I was relaxing in my Shanghai hotel room when I read an article by Anemona Hartocollis in the New York Times. The article explained that in its application process, Harvard consistently rates Asian-Americans lower than other applicants on positive personality traits such as kindness, likeability and courage.

Although Asian-Americans outperformed all other racial and ethnic groups on academic and extracurricular achievements, the article reported, these lower personality rankings “significantly dragged down their chances of being admitted.”

The language surrounding Asians and affirmative action often begins with this assumption: Asians are disproportionately smart, but are also disproportionately monotonous in their personalities and interests.

My whole life, I’ve been told implicitly and explicitly that in order to be considered successful in college admissions and in American society, I need to be as un-Asian as possible. I need to break from the pack. I need to be better: not simply against others, but against other Asians. As a result, I’ve had a persistent fear of becoming “another”— another Asian mathlete, another Asian pianist, another Asian you-name-it.

But I’m guilty of perpetuating the monotony myth myself — I used to be one of the worst offenders of Asian stereotyping. During high school, I was heavily involved in a team reforming the GPA system to reduce incentives for AP classes and lessen student stress. We experienced harsh criticism from the Asian-American community, who accused us of targeting Asian-American students and attacking their academic achievements. I was so frustrated.

“All these Asians are robots who only care about grades and rank,” I fumed to myself.

My sentiments at the time were based on an unfair assumption — echoed now in the discussion surrounding the Harvard lawsuit — that Asian-Americans, as a whole, tend to be grade-obsessed robots with lower positive personality traits. From there the question becomes: Should we sacrifice racial diversity at elite colleges in order to admit more hyper-intelligent, therefore “deserving” robots?

Even though the resounding answer is “no,” in regards to the Asian dilemma, the question itself misses the point.

I think of my time in Shanghai alone: I stood there at a crosswalk, watching a Chinese street worker picking trash off the sidewalk as smartly dressed Chinese women, a group of laughing Chinese men and Chinese schoolchildren in uniforms waited to cross the street. A Chinese person rang up my hamburger and a Chinese airport official checked my passport. One young couple obsessed over their past selfies on the subway, and one elderly couple fed me watermelon and grapes on a sleeper train.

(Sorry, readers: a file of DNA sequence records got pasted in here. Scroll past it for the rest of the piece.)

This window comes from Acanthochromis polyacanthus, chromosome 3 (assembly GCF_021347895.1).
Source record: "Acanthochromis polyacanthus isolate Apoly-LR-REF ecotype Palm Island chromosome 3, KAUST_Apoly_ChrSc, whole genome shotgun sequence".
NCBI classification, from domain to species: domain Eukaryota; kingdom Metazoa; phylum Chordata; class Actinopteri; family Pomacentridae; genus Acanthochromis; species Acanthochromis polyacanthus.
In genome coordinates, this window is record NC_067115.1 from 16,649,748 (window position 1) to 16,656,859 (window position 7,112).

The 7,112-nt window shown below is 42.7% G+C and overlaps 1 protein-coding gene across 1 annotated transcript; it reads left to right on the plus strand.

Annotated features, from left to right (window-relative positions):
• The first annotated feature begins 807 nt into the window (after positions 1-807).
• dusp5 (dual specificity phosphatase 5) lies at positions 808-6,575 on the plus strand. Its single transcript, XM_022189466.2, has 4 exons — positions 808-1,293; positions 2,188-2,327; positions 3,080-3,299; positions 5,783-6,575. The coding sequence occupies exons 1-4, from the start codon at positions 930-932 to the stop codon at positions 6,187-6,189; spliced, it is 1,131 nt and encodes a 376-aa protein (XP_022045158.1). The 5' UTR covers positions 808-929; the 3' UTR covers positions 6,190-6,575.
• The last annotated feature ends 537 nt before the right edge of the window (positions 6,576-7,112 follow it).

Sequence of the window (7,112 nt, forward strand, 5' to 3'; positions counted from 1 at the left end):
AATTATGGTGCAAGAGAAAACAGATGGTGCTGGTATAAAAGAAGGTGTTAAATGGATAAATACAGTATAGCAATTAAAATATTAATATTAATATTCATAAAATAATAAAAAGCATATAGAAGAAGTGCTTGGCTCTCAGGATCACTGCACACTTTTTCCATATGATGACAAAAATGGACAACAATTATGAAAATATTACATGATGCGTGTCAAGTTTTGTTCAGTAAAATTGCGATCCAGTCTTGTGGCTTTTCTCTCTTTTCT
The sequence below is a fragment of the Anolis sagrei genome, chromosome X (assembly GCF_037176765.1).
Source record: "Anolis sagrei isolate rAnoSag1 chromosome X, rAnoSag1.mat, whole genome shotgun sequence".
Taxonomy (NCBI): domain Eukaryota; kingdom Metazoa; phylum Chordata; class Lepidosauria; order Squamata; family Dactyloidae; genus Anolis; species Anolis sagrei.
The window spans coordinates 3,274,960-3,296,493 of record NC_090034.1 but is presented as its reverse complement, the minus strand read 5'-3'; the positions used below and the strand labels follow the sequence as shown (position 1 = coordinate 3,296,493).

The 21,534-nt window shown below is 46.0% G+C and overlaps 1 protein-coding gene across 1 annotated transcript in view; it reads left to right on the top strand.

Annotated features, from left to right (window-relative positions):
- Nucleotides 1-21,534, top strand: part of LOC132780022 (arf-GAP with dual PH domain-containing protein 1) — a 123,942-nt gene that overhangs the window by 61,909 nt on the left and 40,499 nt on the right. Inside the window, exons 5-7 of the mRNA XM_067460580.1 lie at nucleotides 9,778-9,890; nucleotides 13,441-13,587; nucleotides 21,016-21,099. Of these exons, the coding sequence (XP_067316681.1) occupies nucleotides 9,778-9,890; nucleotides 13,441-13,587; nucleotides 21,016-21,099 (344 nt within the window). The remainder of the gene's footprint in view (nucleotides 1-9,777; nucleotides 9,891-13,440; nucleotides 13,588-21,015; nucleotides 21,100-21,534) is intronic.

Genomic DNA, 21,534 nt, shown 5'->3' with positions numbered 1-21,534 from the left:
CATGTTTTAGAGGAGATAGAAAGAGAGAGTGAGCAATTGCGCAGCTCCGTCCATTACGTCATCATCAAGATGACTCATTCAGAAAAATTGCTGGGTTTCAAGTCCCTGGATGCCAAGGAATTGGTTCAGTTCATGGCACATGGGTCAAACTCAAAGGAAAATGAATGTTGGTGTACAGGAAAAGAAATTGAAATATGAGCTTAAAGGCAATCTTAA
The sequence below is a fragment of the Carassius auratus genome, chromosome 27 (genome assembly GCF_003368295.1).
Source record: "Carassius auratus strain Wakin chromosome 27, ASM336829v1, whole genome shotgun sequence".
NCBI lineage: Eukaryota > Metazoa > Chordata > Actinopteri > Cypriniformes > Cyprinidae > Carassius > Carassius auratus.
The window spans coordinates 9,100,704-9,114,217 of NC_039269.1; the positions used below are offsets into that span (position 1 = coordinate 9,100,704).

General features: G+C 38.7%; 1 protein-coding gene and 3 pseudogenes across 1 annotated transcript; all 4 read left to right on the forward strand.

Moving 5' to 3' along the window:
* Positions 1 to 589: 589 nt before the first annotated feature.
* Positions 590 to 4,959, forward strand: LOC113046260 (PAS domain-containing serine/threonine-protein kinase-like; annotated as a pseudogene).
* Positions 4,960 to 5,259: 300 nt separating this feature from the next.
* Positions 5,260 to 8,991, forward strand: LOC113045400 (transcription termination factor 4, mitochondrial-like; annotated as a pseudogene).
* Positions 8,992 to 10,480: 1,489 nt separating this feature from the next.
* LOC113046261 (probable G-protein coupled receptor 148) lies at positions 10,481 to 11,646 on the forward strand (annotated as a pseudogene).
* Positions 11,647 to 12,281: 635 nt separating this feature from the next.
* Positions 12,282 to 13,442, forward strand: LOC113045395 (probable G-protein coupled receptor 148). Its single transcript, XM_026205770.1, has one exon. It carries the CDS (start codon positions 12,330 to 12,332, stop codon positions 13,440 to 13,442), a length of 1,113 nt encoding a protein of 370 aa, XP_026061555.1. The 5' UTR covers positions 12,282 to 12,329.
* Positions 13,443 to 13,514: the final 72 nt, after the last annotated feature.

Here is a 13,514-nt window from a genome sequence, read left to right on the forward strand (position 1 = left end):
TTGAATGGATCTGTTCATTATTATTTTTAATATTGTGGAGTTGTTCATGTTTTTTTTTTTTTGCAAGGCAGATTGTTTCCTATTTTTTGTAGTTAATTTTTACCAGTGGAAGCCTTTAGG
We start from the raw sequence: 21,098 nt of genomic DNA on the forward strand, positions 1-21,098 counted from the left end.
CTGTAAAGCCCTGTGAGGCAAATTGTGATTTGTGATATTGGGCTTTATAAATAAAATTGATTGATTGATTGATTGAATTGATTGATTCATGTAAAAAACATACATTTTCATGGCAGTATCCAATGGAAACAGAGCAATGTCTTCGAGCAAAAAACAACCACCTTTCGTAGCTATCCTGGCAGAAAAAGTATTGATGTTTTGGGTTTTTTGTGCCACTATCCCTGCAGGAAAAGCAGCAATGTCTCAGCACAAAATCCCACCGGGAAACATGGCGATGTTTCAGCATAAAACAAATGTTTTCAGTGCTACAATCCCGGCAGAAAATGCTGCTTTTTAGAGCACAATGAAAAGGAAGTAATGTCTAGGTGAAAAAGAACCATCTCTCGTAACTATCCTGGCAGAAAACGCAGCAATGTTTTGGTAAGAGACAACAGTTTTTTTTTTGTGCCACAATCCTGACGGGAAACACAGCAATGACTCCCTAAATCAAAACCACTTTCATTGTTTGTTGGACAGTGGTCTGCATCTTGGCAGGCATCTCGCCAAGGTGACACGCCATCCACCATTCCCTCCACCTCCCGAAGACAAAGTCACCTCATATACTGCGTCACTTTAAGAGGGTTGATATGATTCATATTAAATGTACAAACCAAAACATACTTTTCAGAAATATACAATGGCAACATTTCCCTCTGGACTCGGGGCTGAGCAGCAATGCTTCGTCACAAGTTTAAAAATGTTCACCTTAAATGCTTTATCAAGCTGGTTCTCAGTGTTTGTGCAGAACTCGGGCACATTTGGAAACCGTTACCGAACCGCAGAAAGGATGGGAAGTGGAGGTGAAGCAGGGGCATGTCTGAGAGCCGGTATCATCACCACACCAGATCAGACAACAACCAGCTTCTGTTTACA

This is diversity.

It took me staying in China to realize how complicated and behemoth the place my family came from is. Imagine South Korea, India, Vietnam, Japan, Laos, Malaysia — each country a different world within a world, flavoring its community in America with its stories, struggles and ethos, but each immigrant retaining the trillions of experiences, ideas and emotions that make him or her human.

In America, we run off expectations — the expectations of ourselves, parents, community and the country. Assuming Asian intelligence is as harmful as assuming our lower positive personality traits because it skews expectations. This is the heart of discrimination: skewed expectations.

For example, there’s no denying that in broad strokes, Chinese immigrants in America tend to value education. But there are so many concrete factors that contributed to trends like those reported in the Times. For example, in my parents’ generation of immigrants, only college graduates were permitted to enter America to pursue graduate studies. Perceived Chinese intelligence is a product of immigration policy and patterns, not intrinsic qualities of the ethnicity.

As a Chinese-American in my first year at Yale, I want to feel pride. In being admitted to this University, I’ve succeeded in passing the more difficult standards set for Asian-Americans on whole.

But I feel so much injustice. As I start to go through Yale and enter society, I can’t help but wonder what skewed expectations and unfair standards I’ll be held to purely by being Chinese.

In general, the best way to address skewed expectations is to nuance public awareness. Asian-Americans make up 5.6 percent of America’s population, so there aren’t many stories by and about us in America. There aren’t enough stories about all kinds of Asians in America — in literature, in movies, in the news. In order to promote more fair conversation about how America treats Asian-Americans, college admissions — Yale’s, Harvard’s and others’ — need to be reformed. Students should be able to pursue their interests vivaciously and without fear of being viewed through narrow lenses as just another.

Isabella Zou is a first year in Timothy Dwight College. Contact her at isabella.zou@yale.edu .